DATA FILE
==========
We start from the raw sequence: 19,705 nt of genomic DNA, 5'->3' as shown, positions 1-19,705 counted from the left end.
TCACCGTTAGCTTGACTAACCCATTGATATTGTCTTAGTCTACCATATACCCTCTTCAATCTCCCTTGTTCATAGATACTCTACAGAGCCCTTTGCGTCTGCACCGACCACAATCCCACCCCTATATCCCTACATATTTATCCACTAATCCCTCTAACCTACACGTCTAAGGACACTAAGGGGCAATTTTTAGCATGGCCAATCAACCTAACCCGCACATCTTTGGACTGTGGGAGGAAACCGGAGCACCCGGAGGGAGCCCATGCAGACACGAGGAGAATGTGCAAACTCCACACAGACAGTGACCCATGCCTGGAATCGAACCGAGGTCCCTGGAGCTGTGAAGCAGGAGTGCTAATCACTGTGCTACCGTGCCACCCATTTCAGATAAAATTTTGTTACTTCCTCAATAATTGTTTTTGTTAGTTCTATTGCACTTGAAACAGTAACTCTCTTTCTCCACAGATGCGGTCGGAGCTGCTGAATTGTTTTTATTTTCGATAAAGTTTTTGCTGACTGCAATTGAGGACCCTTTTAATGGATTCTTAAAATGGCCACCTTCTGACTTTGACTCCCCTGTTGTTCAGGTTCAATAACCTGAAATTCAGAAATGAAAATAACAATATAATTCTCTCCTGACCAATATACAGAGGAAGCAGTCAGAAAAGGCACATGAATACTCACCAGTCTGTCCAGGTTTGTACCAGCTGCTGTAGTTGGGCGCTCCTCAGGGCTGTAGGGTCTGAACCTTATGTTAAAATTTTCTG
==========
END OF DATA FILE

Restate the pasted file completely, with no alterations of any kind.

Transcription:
We start from the raw sequence: 19,705 nt of genomic DNA, 5'->3' as shown, positions 1-19,705 counted from the left end.
TCACCGTTAGCTTGACTAACCCATTGATATTGTCTTAGTCTACCATATACCCTCTTCAATCTCCCTTGTTCATAGATACTCTACAGAGCCCTTTGCGTCTGCACCGACCACAATCCCACCCCTATATCCCTACATATTTATCCACTAATCCCTCTAACCTACACGTCTAAGGACACTAAGGGGCAATTTTTAGCATGGCCAATCAACCTAACCCGCACATCTTTGGACTGTGGGAGGAAACCGGAGCACCCGGAGGGAGCCCATGCAGACACGAGGAGAATGTGCAAACTCCACACAGACAGTGACCCATGCCTGGAATCGAACCGAGGTCCCTGGAGCTGTGAAGCAGGAGTGCTAATCACTGTGCTACCGTGCCACCCATTTCAGATAAAATTTTGTTACTTCCTCAATAATTGTTTTTGTTAGTTCTATTGCACTTGAAACAGTAACTCTCTTTCTCCACAGATGCGGTCGGAGCTGCTGAATTGTTTTTATTTTCGATAAAGTTTTTGCTGACTGCAATTGAGGACCCTTTTAATGGATTCTTAAAATGGCCACCTTCTGACTTTGACTCCCCTGTTGTTCAGGTTCAATAACCTGAAATTCAGAAATGAAAATAACAATATAATTCTCTCCTGACCAATATACAGAGGAAGCAGTCAGAAAAGGCACATGAATACTCACCAGTCTGTCCAGGTTTGTACCAGCTGCTGTAGTTGGGCGCTCCTCAGGGCTGTAGGGTCTGAACCTTATGTTAAAATTTTCTG